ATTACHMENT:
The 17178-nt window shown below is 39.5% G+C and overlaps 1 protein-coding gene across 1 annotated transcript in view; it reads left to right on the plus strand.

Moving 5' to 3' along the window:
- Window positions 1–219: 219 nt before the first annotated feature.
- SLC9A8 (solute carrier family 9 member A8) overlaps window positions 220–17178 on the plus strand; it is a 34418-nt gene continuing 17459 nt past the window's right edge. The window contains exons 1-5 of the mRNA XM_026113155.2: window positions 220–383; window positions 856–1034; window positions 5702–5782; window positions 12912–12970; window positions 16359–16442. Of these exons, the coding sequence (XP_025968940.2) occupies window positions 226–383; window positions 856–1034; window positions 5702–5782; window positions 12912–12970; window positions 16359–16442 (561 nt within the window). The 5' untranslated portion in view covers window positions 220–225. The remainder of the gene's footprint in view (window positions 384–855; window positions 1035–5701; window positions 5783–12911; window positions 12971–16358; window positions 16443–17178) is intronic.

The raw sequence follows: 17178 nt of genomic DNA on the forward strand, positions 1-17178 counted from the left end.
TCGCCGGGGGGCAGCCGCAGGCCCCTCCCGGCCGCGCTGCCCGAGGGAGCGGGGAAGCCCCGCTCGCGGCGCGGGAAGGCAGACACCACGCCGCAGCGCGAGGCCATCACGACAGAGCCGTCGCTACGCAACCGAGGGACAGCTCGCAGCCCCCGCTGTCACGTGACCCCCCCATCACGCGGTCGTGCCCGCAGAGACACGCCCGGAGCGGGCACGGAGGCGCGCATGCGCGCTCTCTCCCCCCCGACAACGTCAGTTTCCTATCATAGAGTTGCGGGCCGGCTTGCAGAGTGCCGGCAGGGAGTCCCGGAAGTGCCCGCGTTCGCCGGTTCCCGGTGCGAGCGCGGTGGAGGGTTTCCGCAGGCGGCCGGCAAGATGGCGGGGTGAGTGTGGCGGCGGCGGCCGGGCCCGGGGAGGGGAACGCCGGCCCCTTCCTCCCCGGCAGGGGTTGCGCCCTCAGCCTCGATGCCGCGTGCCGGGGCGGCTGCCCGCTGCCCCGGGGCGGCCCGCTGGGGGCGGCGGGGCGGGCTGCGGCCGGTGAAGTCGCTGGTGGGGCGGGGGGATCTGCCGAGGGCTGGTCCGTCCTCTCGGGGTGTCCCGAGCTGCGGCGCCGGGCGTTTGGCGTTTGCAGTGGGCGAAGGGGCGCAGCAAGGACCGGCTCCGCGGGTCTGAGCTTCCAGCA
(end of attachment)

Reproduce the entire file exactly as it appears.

The 17178-nt window shown below is 39.5% G+C and overlaps 1 protein-coding gene across 1 annotated transcript in view; it reads left to right on the plus strand.

Moving 5' to 3' along the window:
- Window positions 1–219: 219 nt before the first annotated feature.
- SLC9A8 (solute carrier family 9 member A8) overlaps window positions 220–17178 on the plus strand; it is a 34418-nt gene continuing 17459 nt past the window's right edge. The window contains exons 1-5 of the mRNA XM_026113155.2: window positions 220–383; window positions 856–1034; window positions 5702–5782; window positions 12912–12970; window positions 16359–16442. Of these exons, the coding sequence (XP_025968940.2) occupies window positions 226–383; window positions 856–1034; window positions 5702–5782; window positions 12912–12970; window positions 16359–16442 (561 nt within the window). The 5' untranslated portion in view covers window positions 220–225. The remainder of the gene's footprint in view (window positions 384–855; window positions 1035–5701; window positions 5783–12911; window positions 12971–16358; window positions 16443–17178) is intronic.

The raw sequence follows: 17178 nt of genomic DNA on the forward strand, positions 1-17178 counted from the left end.
TCGCCGGGGGGCAGCCGCAGGCCCCTCCCGGCCGCGCTGCCCGAGGGAGCGGGGAAGCCCCGCTCGCGGCGCGGGAAGGCAGACACCACGCCGCAGCGCGAGGCCATCACGACAGAGCCGTCGCTACGCAACCGAGGGACAGCTCGCAGCCCCCGCTGTCACGTGACCCCCCCATCACGCGGTCGTGCCCGCAGAGACACGCCCGGAGCGGGCACGGAGGCGCGCATGCGCGCTCTCTCCCCCCCGACAACGTCAGTTTCCTATCATAGAGTTGCGGGCCGGCTTGCAGAGTGCCGGCAGGGAGTCCCGGAAGTGCCCGCGTTCGCCGGTTCCCGGTGCGAGCGCGGTGGAGGGTTTCCGCAGGCGGCCGGCAAGATGGCGGGGTGAGTGTGGCGGCGGCGGCCGGGCCCGGGGAGGGGAACGCCGGCCCCTTCCTCCCCGGCAGGGGTTGCGCCCTCAGCCTCGATGCCGCGTGCCGGGGCGGCTGCCCGCTGCCCCGGGGCGGCCCGCTGGGGGCGGCGGGGCGGGCTGCGGCCGGTGAAGTCGCTGGTGGGGCGGGGGGATCTGCCGAGGGCTGGTCCGTCCTCTCGGGGTGTCCCGAGCTGCGGCGCCGGGCGTTTGGCGTTTGCAGTGGGCGAAGGGGCGCAGCAAGGACCGGCTCCGCGGGTCTGAGCTTCCAGCA